The global food system faces challenges in providing adequate nutrition and minimising harm to the environment. Transforming it, from farm to fork and disposal, is imperative.

Today, almost 690 million people are hungry, up to two billion overweight and obese, and agriculture and land use systems are increasingly responsible for and vulnerable to climate change and environmental degradation.

Companies in the food sector – from producers to processors and distributors – must take concrete action to align their strategies and operations with the United Nations Sustainable Development Goals (SDGs) and the Paris Climate Agreement. This is especially urgent in the wake of the Covid-19 pandemic, which makes it imperative “to build back better” and create a resilient food system that is truly regenerative and restorative, more inclusive and healthier for people.

To better understand the role of businesses in the implementation of the 2030 Agenda for Sustainable Development and to promote more sustainable practices, the UN Sustainable Development Solutions Network (SDSN), the Columbia Center on Sustainable Investment (CCSI), the Barilla Center for Food and Nutrition (BCFN) and the Santa Chiara Lab of the University of Siena (SCL) joined efforts to create the Fixing the Business of Food Initiative. As a result of their research and work, the following four pillars were defined to help guide agri-food businesses in their alignment with the 2030 Agenda:
  • Promote healthy and sustainable dietary patterns throughout product and strategy development
  • Consider the environmental and social impacts of the business and its operations, including resource use (land, water, energy) and emissions, respect for human rights and decent work conditions
  • Promote, incentivise and ensure more sustainable practices and better livelihoods within supply/value chains
  • Be a good corporate citizen
Within this Four Pillar Framework, environmental, nutritional, social impact and governance topics to be considered as relevant for agri-food companies are highlighted. Using this framework, the Fixing the Business of Food’s consortium analysed the business practices, accountability frameworks and sustainability reports of leading agri-food companies to identify how to best support the transformation to a more sustainable and healthier food system.

The analysis uncovered that in order to support the transformation to more sustainable and healthier food systems, a change in business practices is required, as well as more harmonised and comparable monitoring and reporting standards to support companies as they set ambitious targets in terms of the four dimensions highlighted. Additional analysis of agri-food companies using the four pillars uncovered the following:

1. Sustainability standards, frameworks, certifications, and accounting mechanisms should be improved in line with the 2030 Agenda, especially with reference to topics concerning supply/value chains and corporate citizenship – areas where companies tend to share very few disclosures.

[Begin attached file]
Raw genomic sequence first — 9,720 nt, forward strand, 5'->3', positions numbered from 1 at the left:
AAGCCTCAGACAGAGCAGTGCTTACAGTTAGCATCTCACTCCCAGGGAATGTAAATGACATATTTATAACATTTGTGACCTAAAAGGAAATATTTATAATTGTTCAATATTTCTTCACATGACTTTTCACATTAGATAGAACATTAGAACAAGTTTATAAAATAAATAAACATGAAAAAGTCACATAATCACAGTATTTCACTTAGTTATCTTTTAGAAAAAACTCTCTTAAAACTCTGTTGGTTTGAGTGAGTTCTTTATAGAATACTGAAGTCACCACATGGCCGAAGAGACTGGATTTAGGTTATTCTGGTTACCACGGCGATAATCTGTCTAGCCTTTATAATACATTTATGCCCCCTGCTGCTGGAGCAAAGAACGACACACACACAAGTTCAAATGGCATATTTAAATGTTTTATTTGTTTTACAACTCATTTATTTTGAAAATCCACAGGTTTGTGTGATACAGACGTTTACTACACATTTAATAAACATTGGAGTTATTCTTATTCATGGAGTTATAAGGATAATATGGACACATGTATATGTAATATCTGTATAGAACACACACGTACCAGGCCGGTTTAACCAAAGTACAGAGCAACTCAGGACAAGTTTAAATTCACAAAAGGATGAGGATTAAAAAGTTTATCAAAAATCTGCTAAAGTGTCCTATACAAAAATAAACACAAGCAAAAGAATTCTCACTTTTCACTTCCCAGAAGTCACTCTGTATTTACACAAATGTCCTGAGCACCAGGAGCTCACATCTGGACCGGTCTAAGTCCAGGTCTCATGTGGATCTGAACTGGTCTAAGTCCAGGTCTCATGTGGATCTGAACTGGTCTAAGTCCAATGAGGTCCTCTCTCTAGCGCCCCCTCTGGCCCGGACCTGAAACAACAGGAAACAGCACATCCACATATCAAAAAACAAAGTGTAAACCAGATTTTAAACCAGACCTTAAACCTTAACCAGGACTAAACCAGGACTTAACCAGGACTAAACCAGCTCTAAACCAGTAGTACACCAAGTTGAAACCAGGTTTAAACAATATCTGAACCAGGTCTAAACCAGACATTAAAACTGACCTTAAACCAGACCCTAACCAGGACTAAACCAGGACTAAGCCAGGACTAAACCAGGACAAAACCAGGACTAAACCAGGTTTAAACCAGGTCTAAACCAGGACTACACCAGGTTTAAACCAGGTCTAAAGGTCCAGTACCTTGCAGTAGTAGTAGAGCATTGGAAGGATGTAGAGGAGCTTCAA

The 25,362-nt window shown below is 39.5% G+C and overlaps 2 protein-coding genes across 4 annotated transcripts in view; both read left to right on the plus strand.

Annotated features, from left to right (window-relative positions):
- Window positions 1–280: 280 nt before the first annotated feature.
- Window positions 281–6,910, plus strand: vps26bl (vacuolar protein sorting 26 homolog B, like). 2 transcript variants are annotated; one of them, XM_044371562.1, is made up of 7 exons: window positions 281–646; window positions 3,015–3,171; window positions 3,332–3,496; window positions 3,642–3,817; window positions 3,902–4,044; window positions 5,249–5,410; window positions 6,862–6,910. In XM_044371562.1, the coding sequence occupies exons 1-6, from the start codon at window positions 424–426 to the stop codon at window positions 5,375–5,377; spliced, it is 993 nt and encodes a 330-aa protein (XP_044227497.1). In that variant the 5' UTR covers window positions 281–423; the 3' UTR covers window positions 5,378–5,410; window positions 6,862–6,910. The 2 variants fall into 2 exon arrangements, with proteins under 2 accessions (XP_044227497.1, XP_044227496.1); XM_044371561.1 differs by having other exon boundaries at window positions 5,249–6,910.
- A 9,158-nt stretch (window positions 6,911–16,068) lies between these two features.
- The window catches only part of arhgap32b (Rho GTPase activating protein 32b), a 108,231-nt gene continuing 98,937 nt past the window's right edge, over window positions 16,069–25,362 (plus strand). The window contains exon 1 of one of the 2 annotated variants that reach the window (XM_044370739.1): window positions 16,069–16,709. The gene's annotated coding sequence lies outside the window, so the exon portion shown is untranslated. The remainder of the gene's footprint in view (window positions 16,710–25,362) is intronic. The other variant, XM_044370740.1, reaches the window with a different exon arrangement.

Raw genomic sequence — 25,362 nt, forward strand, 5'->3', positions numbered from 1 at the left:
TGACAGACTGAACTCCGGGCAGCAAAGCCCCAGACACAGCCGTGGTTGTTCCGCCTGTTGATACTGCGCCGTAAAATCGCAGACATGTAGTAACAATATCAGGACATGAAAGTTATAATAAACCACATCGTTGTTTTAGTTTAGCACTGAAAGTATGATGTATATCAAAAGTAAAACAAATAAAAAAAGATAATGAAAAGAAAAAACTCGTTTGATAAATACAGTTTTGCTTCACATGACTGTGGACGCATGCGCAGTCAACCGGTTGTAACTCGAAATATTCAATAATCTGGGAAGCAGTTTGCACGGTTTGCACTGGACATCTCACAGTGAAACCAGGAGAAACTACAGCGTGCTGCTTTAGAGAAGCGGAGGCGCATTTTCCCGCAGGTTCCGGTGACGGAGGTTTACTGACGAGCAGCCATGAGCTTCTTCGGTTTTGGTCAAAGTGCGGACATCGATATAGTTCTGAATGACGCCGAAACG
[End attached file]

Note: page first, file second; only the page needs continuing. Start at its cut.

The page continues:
2. Metrics more coherent with the 2030 Agenda and the Paris Climate Agreement should be defined by regulators to be adapted by companies. To this aim, the Fixing the Business of Food Initiative will release its 2020 Report in September, including proposals for a more precise measurement of greenhouse gas (GHG) emissions.

3. Businesses should systematically disclose their strategies, practices, and achievements or non-achievements of sustainability targets, using standardised indicators, metrics and benchmarks in order to measure the alignment of their strategies to the 2030 Agenda and the Paris Climate Agreement.

4. Businesses can promote more sustainable and healthier dietary patterns through marketing and communications. Such efforts should be clearly represented in their sustainability reports.

5. In line with the provisions of the European Green Deal and the Farm to Fork Strategy, policymakers should actively support a more ambitious regulation on sustainability reporting and ask for more rigorous governance and management practices that align with the SDGs and the Paris Climate Agreement.

6. When monitoring the Environmental, Social, and Corporate Governance (ESG) of companies’ performance, investors should put more emphasis on metrics and indicators aligned with the 2030 Agenda and the Paris Climate Agreement.

7. Businesses should be supported in their transition towards sustainability. This would allow companies to take advantage of the opportunities behind such change, without being fearful of the transition. To this aim, a self-assessment model based on the Four Pillar Framework is currently being developed by the Fixing the Business of Food Initiative.

To learn more about these issues and proposals, register for the upcoming event “Fixing the Business of Food – A Critical Cross-Sector Dialogue to Re-Strategize Food Businesses,” featuring a wide range of experts and stakeholders, from academia to the financial and business sectors. The event will take place at 1.00 to 3.00 p.m. EST – 7.00 to 9.00 p.m. CEST on 22 September 2020.